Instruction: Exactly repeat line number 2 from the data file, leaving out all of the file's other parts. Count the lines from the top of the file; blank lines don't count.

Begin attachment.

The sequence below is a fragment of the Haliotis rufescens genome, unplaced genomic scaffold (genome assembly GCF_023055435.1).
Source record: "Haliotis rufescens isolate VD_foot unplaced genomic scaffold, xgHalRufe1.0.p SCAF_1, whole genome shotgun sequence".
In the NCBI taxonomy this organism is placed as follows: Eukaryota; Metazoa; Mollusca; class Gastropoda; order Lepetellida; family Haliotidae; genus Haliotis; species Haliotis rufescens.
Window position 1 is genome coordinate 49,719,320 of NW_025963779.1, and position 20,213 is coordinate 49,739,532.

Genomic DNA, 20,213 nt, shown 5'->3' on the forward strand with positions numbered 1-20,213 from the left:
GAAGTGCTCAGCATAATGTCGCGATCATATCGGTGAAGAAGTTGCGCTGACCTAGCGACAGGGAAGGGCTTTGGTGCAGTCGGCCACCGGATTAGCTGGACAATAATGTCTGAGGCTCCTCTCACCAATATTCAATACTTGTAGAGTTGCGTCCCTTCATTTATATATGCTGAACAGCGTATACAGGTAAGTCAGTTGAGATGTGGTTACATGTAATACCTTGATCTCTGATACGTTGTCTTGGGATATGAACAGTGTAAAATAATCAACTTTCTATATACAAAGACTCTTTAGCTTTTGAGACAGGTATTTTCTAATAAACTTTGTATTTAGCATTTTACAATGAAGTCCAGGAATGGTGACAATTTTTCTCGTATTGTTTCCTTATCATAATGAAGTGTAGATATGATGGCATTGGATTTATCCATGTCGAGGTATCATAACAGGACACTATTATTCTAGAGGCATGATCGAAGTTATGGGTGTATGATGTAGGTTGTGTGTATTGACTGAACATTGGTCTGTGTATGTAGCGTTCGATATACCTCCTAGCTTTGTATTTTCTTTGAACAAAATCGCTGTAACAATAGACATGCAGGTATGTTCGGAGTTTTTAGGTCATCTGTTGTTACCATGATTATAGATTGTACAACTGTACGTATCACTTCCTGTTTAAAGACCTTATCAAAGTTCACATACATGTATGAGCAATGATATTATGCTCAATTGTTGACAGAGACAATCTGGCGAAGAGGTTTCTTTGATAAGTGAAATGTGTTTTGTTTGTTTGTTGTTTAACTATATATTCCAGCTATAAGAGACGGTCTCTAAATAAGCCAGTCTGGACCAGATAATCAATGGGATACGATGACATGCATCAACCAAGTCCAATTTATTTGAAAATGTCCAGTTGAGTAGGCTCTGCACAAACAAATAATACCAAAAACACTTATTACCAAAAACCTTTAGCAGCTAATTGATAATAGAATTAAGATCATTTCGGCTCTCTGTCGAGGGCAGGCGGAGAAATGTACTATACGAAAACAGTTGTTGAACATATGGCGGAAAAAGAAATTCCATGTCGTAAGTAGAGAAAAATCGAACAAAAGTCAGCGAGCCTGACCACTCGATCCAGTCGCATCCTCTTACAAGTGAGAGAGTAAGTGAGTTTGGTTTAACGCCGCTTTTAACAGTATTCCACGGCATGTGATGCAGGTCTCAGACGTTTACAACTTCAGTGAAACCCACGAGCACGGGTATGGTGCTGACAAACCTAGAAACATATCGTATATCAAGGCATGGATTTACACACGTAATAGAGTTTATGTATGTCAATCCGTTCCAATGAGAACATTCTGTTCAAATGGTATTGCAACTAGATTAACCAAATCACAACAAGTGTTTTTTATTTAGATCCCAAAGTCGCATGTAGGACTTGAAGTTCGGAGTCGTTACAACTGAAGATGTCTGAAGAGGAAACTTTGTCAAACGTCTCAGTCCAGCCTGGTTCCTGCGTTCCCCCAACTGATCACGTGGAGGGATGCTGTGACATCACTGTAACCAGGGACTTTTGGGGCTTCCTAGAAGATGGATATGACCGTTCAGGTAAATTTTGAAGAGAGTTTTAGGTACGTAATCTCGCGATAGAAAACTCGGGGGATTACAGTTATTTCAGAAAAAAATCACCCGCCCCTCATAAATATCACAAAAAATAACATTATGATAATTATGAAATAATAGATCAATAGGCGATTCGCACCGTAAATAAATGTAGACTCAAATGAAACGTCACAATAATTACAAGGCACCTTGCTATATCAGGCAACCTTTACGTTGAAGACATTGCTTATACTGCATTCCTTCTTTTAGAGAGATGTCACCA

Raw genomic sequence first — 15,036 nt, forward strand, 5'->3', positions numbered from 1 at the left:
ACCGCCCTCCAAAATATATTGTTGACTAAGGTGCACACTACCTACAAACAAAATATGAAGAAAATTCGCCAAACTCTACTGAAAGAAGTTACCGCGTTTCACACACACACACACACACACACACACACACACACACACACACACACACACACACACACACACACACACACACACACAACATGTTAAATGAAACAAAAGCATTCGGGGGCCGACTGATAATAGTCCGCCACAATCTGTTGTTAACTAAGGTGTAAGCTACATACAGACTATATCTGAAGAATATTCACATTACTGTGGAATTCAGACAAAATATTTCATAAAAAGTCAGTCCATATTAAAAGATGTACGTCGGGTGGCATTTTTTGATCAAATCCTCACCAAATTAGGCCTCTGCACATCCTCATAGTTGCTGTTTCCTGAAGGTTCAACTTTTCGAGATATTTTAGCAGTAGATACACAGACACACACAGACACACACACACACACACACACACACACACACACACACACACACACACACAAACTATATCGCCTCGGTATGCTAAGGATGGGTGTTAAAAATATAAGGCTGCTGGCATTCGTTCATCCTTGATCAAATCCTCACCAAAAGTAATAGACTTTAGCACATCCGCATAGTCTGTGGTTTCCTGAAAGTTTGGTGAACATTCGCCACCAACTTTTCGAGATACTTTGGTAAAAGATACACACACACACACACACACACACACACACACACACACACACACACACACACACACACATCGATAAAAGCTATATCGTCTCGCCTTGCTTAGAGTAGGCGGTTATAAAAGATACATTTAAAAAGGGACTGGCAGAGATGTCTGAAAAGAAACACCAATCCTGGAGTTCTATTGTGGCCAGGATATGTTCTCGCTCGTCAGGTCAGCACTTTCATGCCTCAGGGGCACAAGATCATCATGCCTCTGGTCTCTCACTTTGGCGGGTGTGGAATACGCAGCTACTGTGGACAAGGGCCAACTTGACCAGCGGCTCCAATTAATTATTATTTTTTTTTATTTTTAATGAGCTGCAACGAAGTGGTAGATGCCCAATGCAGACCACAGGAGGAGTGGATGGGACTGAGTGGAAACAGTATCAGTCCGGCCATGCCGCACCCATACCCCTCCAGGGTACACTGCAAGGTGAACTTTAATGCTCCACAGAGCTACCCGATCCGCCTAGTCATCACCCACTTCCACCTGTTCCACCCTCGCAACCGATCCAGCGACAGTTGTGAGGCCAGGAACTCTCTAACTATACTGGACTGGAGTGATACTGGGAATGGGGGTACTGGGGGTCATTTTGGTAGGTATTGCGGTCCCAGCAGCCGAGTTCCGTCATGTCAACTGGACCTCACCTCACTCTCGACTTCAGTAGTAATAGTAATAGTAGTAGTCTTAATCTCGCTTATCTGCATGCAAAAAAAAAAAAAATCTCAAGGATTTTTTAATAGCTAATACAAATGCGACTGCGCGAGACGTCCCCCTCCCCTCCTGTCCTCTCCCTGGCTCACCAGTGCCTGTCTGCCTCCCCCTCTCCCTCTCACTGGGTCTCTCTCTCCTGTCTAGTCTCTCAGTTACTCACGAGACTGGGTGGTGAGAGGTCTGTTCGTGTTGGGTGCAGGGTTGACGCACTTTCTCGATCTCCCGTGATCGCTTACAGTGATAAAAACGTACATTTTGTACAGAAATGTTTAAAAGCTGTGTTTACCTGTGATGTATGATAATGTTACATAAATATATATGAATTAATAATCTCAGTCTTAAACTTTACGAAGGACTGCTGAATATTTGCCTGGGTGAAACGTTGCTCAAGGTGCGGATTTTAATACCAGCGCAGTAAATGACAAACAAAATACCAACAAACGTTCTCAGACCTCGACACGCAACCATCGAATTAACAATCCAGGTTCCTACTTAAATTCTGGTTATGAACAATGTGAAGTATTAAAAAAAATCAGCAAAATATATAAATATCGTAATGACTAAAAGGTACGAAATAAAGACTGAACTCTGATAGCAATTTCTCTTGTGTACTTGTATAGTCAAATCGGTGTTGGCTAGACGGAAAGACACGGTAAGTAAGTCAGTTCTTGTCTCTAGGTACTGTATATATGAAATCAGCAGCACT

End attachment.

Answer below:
Source record: "Haliotis rufescens isolate VD_foot unplaced genomic scaffold, xgHalRufe1.0.p SCAF_1, whole genome shotgun sequence".